Third: Spider-Man will be recast. There will be a new continuity for this character. Andrew Garfield will no longer be Spider-Man (by all rights he was fine in the role, and the creative problems that his films struggled with had nothing to do with his performance as the lead. Now, it seems that Garfield is a victim of bad circumstances and timing) and the powers that be (Sony and Marvel) will no doubt begin the casting process almost immediately. Names like Logan Lerman and Zach Efron, are already being battered about on the internet, but we’ll have to wait and see who will make it to the “short list” for the role.
So now, the speculation can begin. It seems, based on the press release, that Sony put itself in a situation where it cannot lose: they retain the financial benefits of having the character under their banner but they can rest easily knowing that the story-telling aspects of the character will be shepherded by the very man who knows how to make it work: Kevin Feige. We could speculate that there is, in fact, more to it: Feige might have more, either creatively or in others ways as well, over this character than the carefully-worded press release would lead us to believe (after all, we have no idea what has taken place behind closed doors). Maybe, at this point, all Sony is interested in is the financial benefits of having the character, and they’ll lave the creative aspects in the hands of those who know how to use him well.
Whatever the case may be, the fans out there who have been rallying to have Spider-Man a part of the MCU have, in fact gotten their wish. After all, the press release has stated that Spidey will be featured in an MCU film prior to the 2017 stand-alone film. There’s a good chance that this could mean that the character will appear in the 2016 release of Captain America: Civil War. There’s certainly a story precedent for this as well: in the comic book lore from which Feige is adapting Captain America: Civil War from, it was Spider-Man who was caught in the middle of the feud between Captain America and Iron Man as to the status of superheroes and their relationship to the government. It seems likely that the character will serve the same role in the upcoming film. (Note: there had been speculation that the character of Black Panther was originally going to fill this role in the film. Whether Spider-Man replaces him in the film is dependent on how far into production the film is at the current time.)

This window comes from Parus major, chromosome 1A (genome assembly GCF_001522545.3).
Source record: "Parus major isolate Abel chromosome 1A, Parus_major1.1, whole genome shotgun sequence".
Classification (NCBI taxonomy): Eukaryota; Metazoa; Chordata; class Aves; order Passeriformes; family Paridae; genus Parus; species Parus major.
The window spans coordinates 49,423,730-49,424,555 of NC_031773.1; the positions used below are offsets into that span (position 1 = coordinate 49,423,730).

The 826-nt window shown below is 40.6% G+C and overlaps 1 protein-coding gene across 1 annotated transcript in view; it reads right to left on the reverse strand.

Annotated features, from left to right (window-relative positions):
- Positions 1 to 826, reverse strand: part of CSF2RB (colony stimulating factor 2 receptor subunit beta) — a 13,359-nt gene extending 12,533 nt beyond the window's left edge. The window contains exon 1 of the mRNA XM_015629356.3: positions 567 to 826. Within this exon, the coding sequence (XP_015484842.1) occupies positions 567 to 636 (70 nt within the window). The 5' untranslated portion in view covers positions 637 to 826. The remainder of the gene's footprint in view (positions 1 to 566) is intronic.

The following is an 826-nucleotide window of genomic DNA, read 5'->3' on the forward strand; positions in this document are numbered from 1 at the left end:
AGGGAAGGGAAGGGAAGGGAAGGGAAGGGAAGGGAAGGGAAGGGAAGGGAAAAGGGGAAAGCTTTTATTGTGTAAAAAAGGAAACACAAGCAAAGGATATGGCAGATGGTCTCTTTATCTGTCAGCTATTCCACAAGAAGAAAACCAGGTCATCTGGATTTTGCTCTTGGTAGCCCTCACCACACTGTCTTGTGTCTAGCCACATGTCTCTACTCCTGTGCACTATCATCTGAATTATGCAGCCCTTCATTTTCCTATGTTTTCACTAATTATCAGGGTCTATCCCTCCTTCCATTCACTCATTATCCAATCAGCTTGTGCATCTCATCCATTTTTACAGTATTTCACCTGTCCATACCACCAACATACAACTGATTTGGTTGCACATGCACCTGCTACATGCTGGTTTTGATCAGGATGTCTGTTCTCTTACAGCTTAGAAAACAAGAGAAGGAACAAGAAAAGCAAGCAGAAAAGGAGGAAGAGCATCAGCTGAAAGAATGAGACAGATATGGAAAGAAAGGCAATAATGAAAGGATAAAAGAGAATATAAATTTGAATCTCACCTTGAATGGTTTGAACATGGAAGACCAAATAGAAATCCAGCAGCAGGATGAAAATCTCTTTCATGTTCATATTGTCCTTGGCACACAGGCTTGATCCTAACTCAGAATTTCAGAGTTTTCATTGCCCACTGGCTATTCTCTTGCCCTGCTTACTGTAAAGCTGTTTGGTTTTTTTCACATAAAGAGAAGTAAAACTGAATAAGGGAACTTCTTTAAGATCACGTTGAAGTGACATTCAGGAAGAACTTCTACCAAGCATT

Fourth: Despite the enthusiasm this deal, and the promise of a rebooted Spidey, might be receiving in the internet community, most movie fans will likely wince at the prospect of seeing Spidey’s origin story again on screen. After all, two films in the last fifteen years have already detailed this origin story, and most people who would see new films know the origin in any event. Feige would be wise to take a cue from his studio’s own The Incredible Hulk: tell the origin story quickly, in the opening credits, perhaps.
Movie fans can sit back and rejoice now that the MCU might become all-the-more richer with the presence of Marvel’s most iconic character, just so long as they maintain the correct “real-world” perspective: it’s still Sony’s character.
Great insight into the workings of the film industry! This article taught me a lot about the “behind-the-scenes” process that goes into producing a film based on a comic book, the financial interests that sometimes seem to take precedence over creative ones, but also about the fact that the two have to eventually balance out. I’m very familiar with the world of comic books, but it seems to me that film adaptations of comic books make up a “genre” of their own, as there are both creative and financial concerns that may not plague other types of films. It’s very interesting to see the decision making process that goes into that. Really loved this article!